PFM Reform Good Practices

Second blog in a series on PFM reform practices:

  1. The Problem With PFM Reform ‘Best Practices’
  2. PFM Reform Good Practices

Why haven’t we turned Public Financial Management (PFM) reform sequencing into a science? The PFM discourse seems to revolve around generalities and conventional thinking: “the country context is key” or “leadership is needed.” Some brave souls go so far as to suggest PFM reform is a forlorn hope. And, many observers shoe horn pet theories into the fray.

The Complexity of PFM Reform

It is in this environment that The Limits of Institutional Reform by Matt Andrews is a welcome relief. Andrews delves into the soft underbelly of PFM reform. He describes how reform comes with “considerable expense, and with great anticipation” yet fails to achieve desired results despite decades of practical experience.  Improved management of public financials is accepted as an important element in improved governance. Andrews finds a gap between legal reform and informal practices.

This is where “country context” becomes critical in diagnosing reform paths. Andrews digs beyond the generalities of “context” to include “regulative, normative and cultural-cognitive elements” of reform. He describes how “informal elements of incumbent logics holding on even when regulative mechanisms appear to change.”

Legal reform is seen as “signalling” the international community that a government is in process of change – even though there could be very little real change in informal processes. Laws and senior leadership “buy-in” is not sufficient for institutions to change.

Andrews suggests that we shouldn’t attempt to simplify the complexities of institutional reform. There is no magic bullet – it’s a question of embracing the complexity to map a path to success.

What are PFM Reform Good Practices?

FreeBalance has been involved in PFM reform in developing countries for decades. In our experience, the good practices listed below are more effective than blindly following ‘best practices‘.

  • More successful PFM reforms are driven by a cadre of change agents who have resilience to achieve sustainable changes.
  • A positive narrative around what the PFM reforms will achieve as programs are rolled out – rather than the often negative narrative around large IT projects – helps to create and maintain buy in.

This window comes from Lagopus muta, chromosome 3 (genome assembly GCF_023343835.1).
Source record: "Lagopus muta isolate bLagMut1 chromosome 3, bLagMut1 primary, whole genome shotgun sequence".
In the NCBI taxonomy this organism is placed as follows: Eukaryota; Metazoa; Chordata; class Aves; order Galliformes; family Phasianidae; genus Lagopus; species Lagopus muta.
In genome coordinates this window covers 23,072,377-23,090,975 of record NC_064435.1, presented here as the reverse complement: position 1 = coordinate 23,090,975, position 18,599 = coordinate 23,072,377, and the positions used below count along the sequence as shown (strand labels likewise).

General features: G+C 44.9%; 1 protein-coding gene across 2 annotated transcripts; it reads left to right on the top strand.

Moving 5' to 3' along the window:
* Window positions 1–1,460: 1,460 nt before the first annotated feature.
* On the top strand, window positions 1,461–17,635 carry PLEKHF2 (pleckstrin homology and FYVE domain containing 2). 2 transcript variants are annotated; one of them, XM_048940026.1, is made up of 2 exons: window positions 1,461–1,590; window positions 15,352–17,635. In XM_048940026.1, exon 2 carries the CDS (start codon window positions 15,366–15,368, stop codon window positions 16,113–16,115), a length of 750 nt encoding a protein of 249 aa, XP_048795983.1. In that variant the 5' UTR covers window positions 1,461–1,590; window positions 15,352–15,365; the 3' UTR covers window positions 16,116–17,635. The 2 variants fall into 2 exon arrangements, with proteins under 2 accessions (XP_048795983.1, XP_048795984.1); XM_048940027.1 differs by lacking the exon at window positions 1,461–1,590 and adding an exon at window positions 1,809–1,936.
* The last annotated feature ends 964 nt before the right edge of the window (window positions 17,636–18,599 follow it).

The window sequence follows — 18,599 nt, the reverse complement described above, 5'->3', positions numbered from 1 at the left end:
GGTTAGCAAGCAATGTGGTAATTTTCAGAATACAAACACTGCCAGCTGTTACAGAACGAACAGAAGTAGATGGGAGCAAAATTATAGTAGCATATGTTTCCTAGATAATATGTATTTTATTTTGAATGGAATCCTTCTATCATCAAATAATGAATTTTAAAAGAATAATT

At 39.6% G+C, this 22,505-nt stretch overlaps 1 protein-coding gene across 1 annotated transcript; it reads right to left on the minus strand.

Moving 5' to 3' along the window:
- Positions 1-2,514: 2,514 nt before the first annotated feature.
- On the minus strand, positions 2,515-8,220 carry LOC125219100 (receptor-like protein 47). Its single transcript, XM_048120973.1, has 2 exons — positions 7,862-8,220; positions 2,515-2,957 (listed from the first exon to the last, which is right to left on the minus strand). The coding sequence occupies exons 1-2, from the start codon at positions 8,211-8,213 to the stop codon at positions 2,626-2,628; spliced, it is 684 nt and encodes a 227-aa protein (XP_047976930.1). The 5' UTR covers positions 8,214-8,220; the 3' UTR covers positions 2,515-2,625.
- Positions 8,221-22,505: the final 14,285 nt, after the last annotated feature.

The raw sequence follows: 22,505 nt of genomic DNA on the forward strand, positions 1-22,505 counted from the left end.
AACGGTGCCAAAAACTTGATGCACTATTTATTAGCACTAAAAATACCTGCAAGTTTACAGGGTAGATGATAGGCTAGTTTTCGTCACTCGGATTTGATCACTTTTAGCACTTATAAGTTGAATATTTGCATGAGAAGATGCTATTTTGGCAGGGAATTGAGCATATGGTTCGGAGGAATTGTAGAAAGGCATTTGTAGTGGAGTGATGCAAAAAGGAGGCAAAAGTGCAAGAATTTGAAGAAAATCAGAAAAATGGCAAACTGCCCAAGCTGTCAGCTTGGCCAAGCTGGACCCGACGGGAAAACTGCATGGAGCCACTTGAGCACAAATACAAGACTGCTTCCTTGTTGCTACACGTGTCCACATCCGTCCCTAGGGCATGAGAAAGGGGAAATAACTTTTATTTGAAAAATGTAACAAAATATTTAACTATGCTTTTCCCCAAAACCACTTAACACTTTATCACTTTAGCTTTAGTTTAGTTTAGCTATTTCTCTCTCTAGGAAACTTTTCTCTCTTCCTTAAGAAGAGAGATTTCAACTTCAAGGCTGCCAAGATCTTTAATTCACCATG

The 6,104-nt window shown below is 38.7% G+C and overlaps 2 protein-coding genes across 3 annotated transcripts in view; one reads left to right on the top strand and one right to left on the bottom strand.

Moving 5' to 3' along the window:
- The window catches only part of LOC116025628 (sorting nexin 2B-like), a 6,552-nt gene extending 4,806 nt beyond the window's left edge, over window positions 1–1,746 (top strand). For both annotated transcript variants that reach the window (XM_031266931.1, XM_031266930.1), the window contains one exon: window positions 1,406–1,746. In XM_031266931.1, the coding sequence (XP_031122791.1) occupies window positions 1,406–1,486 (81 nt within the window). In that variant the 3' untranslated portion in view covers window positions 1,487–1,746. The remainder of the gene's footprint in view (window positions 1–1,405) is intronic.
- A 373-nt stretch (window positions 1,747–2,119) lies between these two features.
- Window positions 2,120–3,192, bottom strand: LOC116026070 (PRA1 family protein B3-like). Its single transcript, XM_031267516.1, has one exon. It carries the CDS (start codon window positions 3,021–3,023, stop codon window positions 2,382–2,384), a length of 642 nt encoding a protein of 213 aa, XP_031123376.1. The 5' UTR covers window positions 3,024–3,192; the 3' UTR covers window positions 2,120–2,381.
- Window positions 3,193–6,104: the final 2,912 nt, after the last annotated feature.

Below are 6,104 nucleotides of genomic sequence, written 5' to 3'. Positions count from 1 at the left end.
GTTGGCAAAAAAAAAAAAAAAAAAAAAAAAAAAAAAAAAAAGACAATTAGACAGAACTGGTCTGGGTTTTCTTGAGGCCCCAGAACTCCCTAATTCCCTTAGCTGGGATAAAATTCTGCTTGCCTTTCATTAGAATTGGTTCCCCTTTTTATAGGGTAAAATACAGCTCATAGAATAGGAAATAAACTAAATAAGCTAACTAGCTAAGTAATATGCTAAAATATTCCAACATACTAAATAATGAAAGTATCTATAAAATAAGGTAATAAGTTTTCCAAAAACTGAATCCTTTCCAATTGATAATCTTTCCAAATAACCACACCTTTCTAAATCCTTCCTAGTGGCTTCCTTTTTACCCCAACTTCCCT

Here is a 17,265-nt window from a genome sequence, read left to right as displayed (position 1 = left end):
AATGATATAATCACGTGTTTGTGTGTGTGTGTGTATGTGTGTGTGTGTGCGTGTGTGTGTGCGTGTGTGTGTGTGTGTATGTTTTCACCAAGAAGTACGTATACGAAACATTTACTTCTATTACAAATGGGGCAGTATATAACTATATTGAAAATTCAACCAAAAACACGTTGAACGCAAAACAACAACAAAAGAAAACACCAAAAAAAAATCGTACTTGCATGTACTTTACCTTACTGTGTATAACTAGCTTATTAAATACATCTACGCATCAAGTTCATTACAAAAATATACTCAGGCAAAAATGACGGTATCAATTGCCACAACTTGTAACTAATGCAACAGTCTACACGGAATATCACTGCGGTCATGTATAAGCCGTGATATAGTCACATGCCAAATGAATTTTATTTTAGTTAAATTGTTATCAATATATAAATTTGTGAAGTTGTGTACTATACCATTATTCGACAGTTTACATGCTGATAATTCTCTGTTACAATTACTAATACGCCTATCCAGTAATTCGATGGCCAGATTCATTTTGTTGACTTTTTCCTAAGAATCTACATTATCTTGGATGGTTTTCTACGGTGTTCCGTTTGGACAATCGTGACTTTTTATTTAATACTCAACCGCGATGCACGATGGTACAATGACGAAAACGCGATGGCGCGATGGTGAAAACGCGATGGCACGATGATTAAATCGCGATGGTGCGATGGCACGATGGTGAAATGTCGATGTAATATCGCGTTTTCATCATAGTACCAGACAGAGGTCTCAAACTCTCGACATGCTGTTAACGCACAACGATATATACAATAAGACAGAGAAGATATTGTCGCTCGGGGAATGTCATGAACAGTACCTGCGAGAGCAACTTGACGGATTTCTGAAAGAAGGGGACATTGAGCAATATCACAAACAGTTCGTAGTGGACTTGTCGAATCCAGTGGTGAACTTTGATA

• “Big bang” approaches to change rarely work – iterative small steps are more likely to succeed in the long run.
  • Crises create an environment more ready to change. Disruption from other factors is more likely to create an internal viewpoint that change is needed.
  • PFM projects that begin with improved budget preparation and macroeconomic planning fail to improve spending. PFM reform typically should start with budget execution control.
  • Budgets for training, capacity building, professionalizing and certification are rarely sufficient. It’s a shame that so much is spent on technical assistance up-front followed by information systems and so little on creating a critical mass of expertise in government and effective incentives.

The Importance of PFM Reform Signals

Legal reform often provides superficial change on the ground. However, other PFM initiatives around transparency: budget, revenue and procurement – can be more than a signal. It’s way more difficult to hide poor governance in this environment and very difficult to re-introduce opaque processes.

Signalling can be an important political incentive. Yes, change agents are required – but change agents have little influence without some political will at the top. Governance signals are part of the arsenal of reform. And, in this environment where the press is fast to blame corruption and mismanagement at the feet of developing countries, it could be a powerful tool.

For more information on PFM reform good practices, please get in touch.

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